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Though there was some filming done in Gisborne on the New Zealand coast and Kiwis provided actors, extras, background artists and crew including second unit, the picture is an American-UK co-production without any financing from New Zealand, and is such is not classified as a New Zealand film, as evidenced by its non-inclusion in the book "New Zealand Film 1912-1996" (1997).
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Around twenty-one years later star Anthony Hopkins and director Roger Donaldson both collaborated on The World's Fastest Indian (2005).
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Anthony Hopkins and Daniel Day-Lewis both went on to play U.S. Presidents, and receive Oscar nominations in the part. Day-Lewis won Best Actor for Lincoln (2012). Hopkins was nominated for Best Supporting Actor for Amistad (1997) (also for Steven Spielberg), and Best Actor for Nixon (1995).
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David Lean and Dino De Laurentiis sparred for a year over the budget, enough that Lean considered turning the project over to Joseph Levine or Sam Spiegel. Finally, Lean tired of this bickering and left the project
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Mel Gibson brought in Roger Donaldson to direct.
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The replica of the Bounty used in the film was built in New Zealand before the script was even completed at the cost of $4 million.
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Mel Gibson described the making of the film as difficult because of the long production and bad weather: "I went mad. They would hold their breath at night when I went off. One night I had a fight in a bar and the next day they had to shoot only one side of my face because the other was so messed up. If you see the film, you can see the swelling in certain scenes."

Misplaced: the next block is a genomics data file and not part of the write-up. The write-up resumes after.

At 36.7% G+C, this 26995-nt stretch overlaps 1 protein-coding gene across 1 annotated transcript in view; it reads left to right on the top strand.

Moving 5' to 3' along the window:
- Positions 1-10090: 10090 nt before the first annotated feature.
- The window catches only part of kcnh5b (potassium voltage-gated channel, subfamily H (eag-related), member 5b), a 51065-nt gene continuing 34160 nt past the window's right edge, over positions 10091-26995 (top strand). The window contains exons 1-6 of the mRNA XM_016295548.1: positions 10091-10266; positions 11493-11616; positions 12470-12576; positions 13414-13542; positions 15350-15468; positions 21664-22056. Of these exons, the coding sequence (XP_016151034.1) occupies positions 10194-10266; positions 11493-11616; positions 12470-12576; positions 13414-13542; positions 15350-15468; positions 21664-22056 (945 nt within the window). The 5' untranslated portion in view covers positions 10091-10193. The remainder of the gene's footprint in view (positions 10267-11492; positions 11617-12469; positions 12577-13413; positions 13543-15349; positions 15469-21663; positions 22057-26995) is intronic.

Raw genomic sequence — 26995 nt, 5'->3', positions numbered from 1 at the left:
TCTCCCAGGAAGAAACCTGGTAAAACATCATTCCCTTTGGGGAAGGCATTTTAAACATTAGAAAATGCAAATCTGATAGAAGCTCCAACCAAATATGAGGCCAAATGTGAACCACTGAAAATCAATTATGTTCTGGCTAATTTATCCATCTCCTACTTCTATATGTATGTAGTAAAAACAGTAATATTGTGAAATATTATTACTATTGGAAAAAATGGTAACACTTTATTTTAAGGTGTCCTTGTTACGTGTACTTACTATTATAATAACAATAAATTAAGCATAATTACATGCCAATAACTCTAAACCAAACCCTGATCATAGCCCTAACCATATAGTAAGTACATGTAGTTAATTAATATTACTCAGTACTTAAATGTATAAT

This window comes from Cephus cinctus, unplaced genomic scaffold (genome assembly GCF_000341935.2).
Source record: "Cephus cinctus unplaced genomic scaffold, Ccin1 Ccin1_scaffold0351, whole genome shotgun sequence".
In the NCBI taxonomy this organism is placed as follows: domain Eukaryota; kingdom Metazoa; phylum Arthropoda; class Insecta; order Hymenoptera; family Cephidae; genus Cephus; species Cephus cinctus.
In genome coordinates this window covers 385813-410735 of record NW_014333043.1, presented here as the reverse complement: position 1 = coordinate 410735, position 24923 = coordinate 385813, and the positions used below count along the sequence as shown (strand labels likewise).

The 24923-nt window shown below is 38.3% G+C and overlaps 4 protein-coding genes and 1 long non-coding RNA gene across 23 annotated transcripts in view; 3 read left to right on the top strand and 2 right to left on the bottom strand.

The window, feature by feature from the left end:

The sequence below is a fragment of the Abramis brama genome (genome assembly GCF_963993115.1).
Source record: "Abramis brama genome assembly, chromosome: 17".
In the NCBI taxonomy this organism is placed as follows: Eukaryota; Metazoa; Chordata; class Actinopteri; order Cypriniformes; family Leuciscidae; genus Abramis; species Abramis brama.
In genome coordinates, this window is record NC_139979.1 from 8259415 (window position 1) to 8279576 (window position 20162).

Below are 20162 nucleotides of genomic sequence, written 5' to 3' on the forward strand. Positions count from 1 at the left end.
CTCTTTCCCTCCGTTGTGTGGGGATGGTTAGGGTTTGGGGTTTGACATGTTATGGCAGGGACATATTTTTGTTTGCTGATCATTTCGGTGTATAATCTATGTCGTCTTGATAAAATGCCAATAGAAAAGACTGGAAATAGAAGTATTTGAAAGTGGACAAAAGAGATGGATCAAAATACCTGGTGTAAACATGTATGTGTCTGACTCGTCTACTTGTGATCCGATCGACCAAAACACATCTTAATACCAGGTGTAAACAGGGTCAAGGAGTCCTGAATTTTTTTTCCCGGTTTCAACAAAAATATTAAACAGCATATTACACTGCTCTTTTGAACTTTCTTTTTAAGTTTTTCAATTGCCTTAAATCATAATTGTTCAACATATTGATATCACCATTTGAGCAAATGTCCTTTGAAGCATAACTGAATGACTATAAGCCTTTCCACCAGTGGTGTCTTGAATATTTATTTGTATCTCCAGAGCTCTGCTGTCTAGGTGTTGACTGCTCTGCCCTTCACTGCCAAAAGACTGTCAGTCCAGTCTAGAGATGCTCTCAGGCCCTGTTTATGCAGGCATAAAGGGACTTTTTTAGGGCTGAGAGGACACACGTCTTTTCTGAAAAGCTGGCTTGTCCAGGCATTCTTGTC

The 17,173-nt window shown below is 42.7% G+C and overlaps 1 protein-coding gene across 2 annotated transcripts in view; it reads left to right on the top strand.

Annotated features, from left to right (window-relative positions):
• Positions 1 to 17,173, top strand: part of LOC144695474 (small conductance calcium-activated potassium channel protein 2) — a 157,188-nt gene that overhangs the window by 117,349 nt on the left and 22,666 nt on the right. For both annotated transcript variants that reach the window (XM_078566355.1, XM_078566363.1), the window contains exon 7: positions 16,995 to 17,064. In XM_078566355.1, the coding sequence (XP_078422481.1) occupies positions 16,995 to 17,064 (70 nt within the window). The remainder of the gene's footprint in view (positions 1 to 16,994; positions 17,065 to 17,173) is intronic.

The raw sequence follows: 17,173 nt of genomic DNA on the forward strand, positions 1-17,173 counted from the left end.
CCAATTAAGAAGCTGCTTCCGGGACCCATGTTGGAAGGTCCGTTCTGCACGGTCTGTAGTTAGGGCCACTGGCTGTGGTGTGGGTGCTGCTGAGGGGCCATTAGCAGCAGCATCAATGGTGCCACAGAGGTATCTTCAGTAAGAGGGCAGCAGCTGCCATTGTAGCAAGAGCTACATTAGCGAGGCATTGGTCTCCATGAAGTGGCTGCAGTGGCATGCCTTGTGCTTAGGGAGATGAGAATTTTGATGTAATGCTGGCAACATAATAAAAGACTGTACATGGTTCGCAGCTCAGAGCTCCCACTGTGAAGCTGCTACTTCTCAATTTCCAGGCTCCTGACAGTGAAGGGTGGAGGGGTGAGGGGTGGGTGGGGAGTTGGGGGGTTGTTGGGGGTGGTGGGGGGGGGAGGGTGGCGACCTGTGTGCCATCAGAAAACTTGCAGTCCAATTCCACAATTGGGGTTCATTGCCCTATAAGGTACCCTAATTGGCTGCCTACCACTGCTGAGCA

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The film was entered into the 1984 Cannes Film Festival.
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Three of the principal cast were nominated for the best actor Oscar in 1993...Anthony Hopkins for The Remains of the Day (1993), Liam Neeson for Schindler's List (1993) and Daniel Day-Lewis for In the Name of the Father (1993).
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Michael Cimino was offered the chance to direct this project but he turned it down.
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The film was made and released about twelve years after its source book "Captain Bligh and Mr. Christian" by Richard Hough had been first published in 1972.
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First film as a full producer for Bernard Williams who had previously acted in assistant director, production manager, associate producer and executive producer capacities.
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David Lean oversaw the construction of "The Bounty" replica ship which was paid for by Dino De Laurentiis and constructed in New Zealand's most northern city Whangarei on its North Island's Northland Region.
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Nicholas Ball and Paul Darrow were among the actors who auditioned for the David Lean project.
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Jack May had previously voiced King Theoden of Rohan in the BBC Radio adaptation of The Lord of the Rings. Bernard Hill played the part in The Lord of the Rings: The Two Towers (2002) and The Lord of the Rings: The Return of the King (2003).